Nina: Well Russell was driving us around Mountain Ash to the frustration of a road closure and an unmarked dead end. Half way through an irritated 3 point turn, he backed into a bank and a tree branch smashed our back window to smithereens. I have to admit that my first thought was <here is a get out of jail free card for the next time I do something really stupid>. We cleared most of the glass pieces out of our bed in the back, got a Thai take-away, and slept the night parked in a residential street with ‘refreshing’ gusts of winter air blowing through the vast hollow left for a back screen, and to the sound of fireworks in the distance. Almost as memorable as last New Year’s Eve (see my movie Annapurna 100).
Russell: On New Years Day I took Nina to Merthyr Mawr and the Big Dipper, the highest sand dune in Europe, stomping ground of athletes such as Steve Ovett and Linford Christie. We ran up and down the thing 4 times, once to warm up and three times as a race, I gave nina a 1 minute head start and then chased her to the top. She beat me 2-1.
Then, whilst driving to the stunning Dunraven Bay to sit and have lunch, I managed to crash the car. We were lost and I had to turn around. Whilst using a farm driveway to turn, the low sun completely blinded me and I couldn’t see an enormous stone that had no reason being there and it tore our fog light out and sent cracks all through the bumper. I got out of the car and sputtered and gesticulated without saying anything. I couldn’t for the life of me think of a way to blame this on someone else. It was terrifying!
Nina: I won’t labour the point, but whilst Russell was driving into a rock half way through an irritated 3 point turn (yes you did read that twice), I have to admit that my first thought was <here is another ‘get out of jail free card’ for the next time I do something really stupid> . How lucky can a girl get in two days I ask you?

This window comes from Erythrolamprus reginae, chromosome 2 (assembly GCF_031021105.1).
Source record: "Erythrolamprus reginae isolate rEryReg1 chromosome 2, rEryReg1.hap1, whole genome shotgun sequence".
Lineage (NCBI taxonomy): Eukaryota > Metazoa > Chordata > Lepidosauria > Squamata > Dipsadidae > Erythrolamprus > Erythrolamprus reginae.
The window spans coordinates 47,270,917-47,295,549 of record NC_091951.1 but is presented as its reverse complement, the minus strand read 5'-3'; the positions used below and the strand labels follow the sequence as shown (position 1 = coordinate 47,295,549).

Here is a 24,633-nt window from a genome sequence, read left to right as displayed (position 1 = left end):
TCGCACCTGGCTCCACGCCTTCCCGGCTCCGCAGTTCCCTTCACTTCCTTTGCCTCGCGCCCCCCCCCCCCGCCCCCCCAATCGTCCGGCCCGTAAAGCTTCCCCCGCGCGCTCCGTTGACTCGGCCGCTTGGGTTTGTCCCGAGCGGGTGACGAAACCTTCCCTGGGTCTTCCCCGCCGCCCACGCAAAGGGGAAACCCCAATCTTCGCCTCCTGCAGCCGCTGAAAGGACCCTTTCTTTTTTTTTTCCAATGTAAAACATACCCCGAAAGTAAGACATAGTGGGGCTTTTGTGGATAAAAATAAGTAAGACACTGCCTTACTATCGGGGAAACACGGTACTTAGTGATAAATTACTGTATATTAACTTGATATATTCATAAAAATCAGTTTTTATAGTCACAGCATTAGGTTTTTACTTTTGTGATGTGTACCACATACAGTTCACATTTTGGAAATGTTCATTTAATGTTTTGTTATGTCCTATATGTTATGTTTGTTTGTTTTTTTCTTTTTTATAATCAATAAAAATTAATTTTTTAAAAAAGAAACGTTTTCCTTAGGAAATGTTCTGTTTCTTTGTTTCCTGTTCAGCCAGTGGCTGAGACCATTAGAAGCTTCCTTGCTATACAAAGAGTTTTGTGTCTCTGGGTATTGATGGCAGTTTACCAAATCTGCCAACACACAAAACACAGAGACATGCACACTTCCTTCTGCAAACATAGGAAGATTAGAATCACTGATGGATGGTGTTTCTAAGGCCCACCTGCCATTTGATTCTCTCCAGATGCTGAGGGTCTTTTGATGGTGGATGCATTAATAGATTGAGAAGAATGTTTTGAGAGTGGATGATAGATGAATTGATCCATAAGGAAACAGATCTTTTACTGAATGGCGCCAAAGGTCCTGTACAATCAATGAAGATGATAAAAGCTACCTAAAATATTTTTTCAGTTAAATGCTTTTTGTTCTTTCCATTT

Russell: We were due back in London for an important engagement and were lucky to find a rear boot door in exactly our make and colour for £40, and even luckier to have my dad fit it much better than a pro, saving us at least £180. The new door is so much cleaner than the old one too so it was probably a good thing I smashed into that stupid tree anyway.
Nina: Russell’s dad Philip knows everything there is to know about cars. Philip can build and dismantle an engine blindfold. It is seriously something impressive to behold. It is thanks to Philip that we have the car in the first place. And he couldn’t have done us prouder than to give up his Saturday to fastidiously replace the entire tailgate and associated electrics.
Roll on getting back to normal, with a mended car.
Are we nearly there yet? Nearly.
Russell: So there was one more race to complete the trio. A 3000m indoor BMC race in Sheffield, just me racing this time. I very nearly pulled out because I was feeling so tired in the morning from all the driving over the past week. Nina was an absolute star and drove the whole way there while I slept in the back. IT WENT REALLY WELL. Definitely the best of the three, and when I was feeling the worst. Goes to show you never know if you never go. The weather was brilliant (it generally is when you’re running indoors) and it is about as different a race as you can get from fell running. I finished strong in 3rd, and have a nice new 8:32 PB to build on now.
Nina: A massive added bonus (apart from intently watching Russell’s race of course) was meeting up with my gorgeous friend Helen who kept me company in the stalls.
We had delicious hazlenut milkshakes to celebrate our week of 2 crashes, 3 races, and 1,595 miles. We’re back in Gelli now – YES – and no more crashes, or races, or driving, for at least two weeks.